A lot has changed for Kno since it first showed off a dual-screened e-reader at the D8 conference just over one year ago. In a world where the iPad is now king of a constantly-expanding tablet market, the company has wisely shifted its focus away from hardware to software. Today, Kno for iPad 1.5 is hitting the iTunes App Store, and it brings with it a sleek way to organize textbooks and PDFs, some nifty features to make sure you're actually paying attention, and a Journal addition that could shape up to be Cliff Notes for the the e-book generation. Click past the break for the lowdown on the next chapter of Kno's story.
Kno for iPad 1.5
Though Kno's iPad app is obviously designed with students in mind, it could become a general PDF reader of choice thanks to its myriad of features and neat interface — not to mention its low price tag of free. Books can be organized by course, which are further broken down into "terms." PDF files can be imported to the Kno app via the iOS "Open In…" dialog, which is present in Apple's native Safari and Mail apps. Double tapping any book opens a popup with page thumbnails for quick navigation to take you to the page of your choosing. Like we said, it's pretty sleek and could double as a regular PDF reader for non-students.
Kno is really proud of its "ingestion" technique, which takes EPUB or PDF files from publishers and converts them into Kno-friendly versions while maintaining the original's formatting, page numbers, and alignment. The original file essentially serves as the base layer with interactive features nested on top. The most substantial addition in this update is Quiz Me, which turns almost any image into an instant multiple choice test. Double-tapping on a diagram or picture enlarges it as an overlay and black boxes appear over labels that are then presented as multiple choice options. The mini tests log your attempts, score, and even give you a grade at the end. It's a nifty feature that works well, but only in cases where the text is not hardcoded into an image.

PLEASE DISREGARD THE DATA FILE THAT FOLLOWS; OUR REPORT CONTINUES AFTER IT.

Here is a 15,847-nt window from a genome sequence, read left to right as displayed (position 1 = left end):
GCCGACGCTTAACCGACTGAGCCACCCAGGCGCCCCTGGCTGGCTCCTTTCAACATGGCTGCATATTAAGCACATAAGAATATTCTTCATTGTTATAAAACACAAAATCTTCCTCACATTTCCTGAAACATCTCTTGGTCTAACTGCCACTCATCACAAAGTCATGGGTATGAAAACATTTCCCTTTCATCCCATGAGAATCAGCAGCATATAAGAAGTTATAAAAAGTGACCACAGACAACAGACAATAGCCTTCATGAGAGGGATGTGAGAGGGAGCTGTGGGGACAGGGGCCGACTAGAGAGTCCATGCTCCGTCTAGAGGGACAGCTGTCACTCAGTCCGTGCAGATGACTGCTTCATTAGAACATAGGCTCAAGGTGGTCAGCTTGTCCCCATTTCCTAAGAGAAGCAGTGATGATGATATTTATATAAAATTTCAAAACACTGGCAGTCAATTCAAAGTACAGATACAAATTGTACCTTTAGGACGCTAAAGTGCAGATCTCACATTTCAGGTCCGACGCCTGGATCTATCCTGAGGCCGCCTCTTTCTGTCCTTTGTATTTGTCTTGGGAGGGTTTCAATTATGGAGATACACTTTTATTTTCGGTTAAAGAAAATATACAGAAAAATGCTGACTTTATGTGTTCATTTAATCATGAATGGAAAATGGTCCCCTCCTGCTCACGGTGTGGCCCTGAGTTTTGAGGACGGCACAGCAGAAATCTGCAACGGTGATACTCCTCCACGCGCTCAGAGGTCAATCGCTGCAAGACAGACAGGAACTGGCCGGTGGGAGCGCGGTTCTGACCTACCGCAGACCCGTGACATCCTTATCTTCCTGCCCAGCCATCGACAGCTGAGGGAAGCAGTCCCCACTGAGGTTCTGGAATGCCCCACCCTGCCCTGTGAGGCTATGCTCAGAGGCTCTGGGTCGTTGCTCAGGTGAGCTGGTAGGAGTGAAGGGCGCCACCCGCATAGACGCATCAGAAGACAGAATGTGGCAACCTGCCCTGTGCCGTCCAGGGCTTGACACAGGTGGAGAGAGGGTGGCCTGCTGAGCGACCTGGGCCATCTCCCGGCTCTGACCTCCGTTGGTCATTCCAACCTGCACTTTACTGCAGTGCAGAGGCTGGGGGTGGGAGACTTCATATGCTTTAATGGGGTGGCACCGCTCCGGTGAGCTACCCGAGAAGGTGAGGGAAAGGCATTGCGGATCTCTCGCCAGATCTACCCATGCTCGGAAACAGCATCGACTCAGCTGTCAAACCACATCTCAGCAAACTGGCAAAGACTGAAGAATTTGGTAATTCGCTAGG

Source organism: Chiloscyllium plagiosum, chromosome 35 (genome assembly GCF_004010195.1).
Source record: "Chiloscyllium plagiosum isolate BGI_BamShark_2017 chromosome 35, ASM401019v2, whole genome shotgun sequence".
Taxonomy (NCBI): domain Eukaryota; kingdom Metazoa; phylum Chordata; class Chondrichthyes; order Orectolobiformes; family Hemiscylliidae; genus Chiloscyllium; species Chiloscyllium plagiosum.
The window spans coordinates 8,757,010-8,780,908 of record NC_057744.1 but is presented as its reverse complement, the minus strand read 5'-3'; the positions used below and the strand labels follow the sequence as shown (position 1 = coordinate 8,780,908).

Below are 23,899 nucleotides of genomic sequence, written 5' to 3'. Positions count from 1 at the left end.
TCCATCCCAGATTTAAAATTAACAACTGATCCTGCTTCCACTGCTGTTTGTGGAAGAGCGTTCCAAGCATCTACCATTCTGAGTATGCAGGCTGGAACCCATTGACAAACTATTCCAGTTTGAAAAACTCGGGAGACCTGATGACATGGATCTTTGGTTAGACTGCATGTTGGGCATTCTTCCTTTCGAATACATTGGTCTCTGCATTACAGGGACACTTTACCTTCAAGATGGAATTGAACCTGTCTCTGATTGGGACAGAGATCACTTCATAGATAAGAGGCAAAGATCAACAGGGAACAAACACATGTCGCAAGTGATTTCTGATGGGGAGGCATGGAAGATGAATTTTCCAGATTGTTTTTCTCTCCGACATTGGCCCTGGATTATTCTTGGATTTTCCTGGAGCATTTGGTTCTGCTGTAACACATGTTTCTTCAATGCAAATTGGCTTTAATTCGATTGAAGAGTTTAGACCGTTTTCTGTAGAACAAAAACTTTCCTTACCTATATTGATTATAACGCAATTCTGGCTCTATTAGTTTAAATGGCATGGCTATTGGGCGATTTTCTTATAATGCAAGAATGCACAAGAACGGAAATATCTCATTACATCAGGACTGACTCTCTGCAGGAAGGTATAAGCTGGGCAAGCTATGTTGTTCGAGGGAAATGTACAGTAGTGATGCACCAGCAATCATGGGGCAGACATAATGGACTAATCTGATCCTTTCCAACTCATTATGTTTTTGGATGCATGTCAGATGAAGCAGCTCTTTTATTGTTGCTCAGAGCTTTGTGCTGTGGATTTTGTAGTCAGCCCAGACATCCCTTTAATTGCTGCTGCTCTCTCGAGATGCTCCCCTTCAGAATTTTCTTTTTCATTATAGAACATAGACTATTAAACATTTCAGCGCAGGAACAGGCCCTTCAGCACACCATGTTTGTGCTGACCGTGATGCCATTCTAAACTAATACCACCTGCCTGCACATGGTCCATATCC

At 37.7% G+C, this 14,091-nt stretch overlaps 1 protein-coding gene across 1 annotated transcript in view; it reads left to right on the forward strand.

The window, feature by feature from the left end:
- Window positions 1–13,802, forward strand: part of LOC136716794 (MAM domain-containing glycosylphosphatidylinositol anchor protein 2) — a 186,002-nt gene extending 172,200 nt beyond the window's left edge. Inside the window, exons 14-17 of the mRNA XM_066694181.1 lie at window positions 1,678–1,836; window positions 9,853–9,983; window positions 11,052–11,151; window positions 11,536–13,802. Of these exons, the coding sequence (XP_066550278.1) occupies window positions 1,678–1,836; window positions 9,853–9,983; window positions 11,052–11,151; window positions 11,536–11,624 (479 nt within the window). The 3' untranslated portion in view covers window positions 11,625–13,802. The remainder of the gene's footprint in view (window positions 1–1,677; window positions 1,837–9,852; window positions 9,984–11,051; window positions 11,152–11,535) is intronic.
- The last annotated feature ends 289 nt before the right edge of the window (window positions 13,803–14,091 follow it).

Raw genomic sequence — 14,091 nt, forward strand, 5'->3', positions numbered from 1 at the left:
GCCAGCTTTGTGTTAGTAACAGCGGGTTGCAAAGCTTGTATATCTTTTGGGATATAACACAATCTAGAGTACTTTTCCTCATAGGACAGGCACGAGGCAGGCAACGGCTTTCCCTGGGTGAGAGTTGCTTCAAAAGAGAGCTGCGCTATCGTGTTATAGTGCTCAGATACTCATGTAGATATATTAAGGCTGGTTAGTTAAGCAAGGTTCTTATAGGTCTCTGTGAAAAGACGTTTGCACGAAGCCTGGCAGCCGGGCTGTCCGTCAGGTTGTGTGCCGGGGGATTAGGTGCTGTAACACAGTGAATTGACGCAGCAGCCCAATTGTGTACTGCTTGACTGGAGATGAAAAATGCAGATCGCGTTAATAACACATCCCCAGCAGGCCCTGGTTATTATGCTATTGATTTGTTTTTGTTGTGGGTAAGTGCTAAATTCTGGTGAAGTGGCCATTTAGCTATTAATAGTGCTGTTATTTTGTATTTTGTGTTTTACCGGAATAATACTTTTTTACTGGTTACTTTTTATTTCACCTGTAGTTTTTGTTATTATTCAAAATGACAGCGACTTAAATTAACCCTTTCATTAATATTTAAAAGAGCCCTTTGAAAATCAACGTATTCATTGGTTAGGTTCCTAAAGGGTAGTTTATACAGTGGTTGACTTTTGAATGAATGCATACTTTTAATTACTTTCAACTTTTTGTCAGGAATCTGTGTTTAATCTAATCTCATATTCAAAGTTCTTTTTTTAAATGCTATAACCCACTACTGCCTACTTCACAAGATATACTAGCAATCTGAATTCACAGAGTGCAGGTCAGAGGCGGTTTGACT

The next major feature is the Journal, which serves as a repository for all of the content you highlight or mark as important within a text. These Journals are textbook specific, though you can add further annotations once they're saved. Currently text notes can be added, but photos, videos, and audio recording are in development for a future update. A pen layer enabling hand-written notes via a stylus or finger is also something in the pipe. In our opinion, once social features are implemented, the feature could become a sort of Cliff Notes 2.0. Imagine sharing highlights with friends who have also purchased the same book or even audio recordings from class. If you've ever spent hours trying to pore through a dense chapter of financial accounting, you'll feel our excitement on this. Unfortunately due to licensing issues, you can't email or print material from Journal, but you also can't re-print or email a physical textbook page so that shouldn't come as much of a surprise.
The iPad app also boasts a robust set of annotation tools for a real-life reading experience. Double tapping and dragging your finger highlights chunks of text. (Don't worry, you can change the color of the ink.) You can also add sticky notes and look up words on the web or Wikipedia from the same popup dialog. As far as books themselves, we're told that they won't clock in any larger than 2GB each, though most are "much less" than that. Still, it's important to keep in mind that if your iPad is already loaded up with a lot of music or video content, space for textbooks might be limited.
Kno for Web / Facebook
Kno for Web and Kno for Facebook are two complimentary services also making their debut today. They feature the same visual layout of the iPad app for organizing your texts, but lack the aforementioned Quiz Me and Journals features. Since they're HTML5-based, they should work on Android tablets though we couldn't test drive it for ourselves. We asked about plans for a native Android app, and couldn't get anything solid.
The updated Kno iPad app (and its accompanying web counterparts) has us excited about the future of e-textbooks, and even more excited about not having to carry physical ones. The company's simplifying the process for publishers, but we still think there's more innovating to be done from the outset on the content side before we see truly immersive electronic books designed for these new digital mediums. For now though, Kno's solutions are well implemented and a pleasure to use — and if it means ten pounds less in our backpacks on a daily basis, well, that's just icing on the cake.
Note: Jacob Schulman is an actual student. He studies business at the University of Pennsylvania using paper textbooks and real highlighters.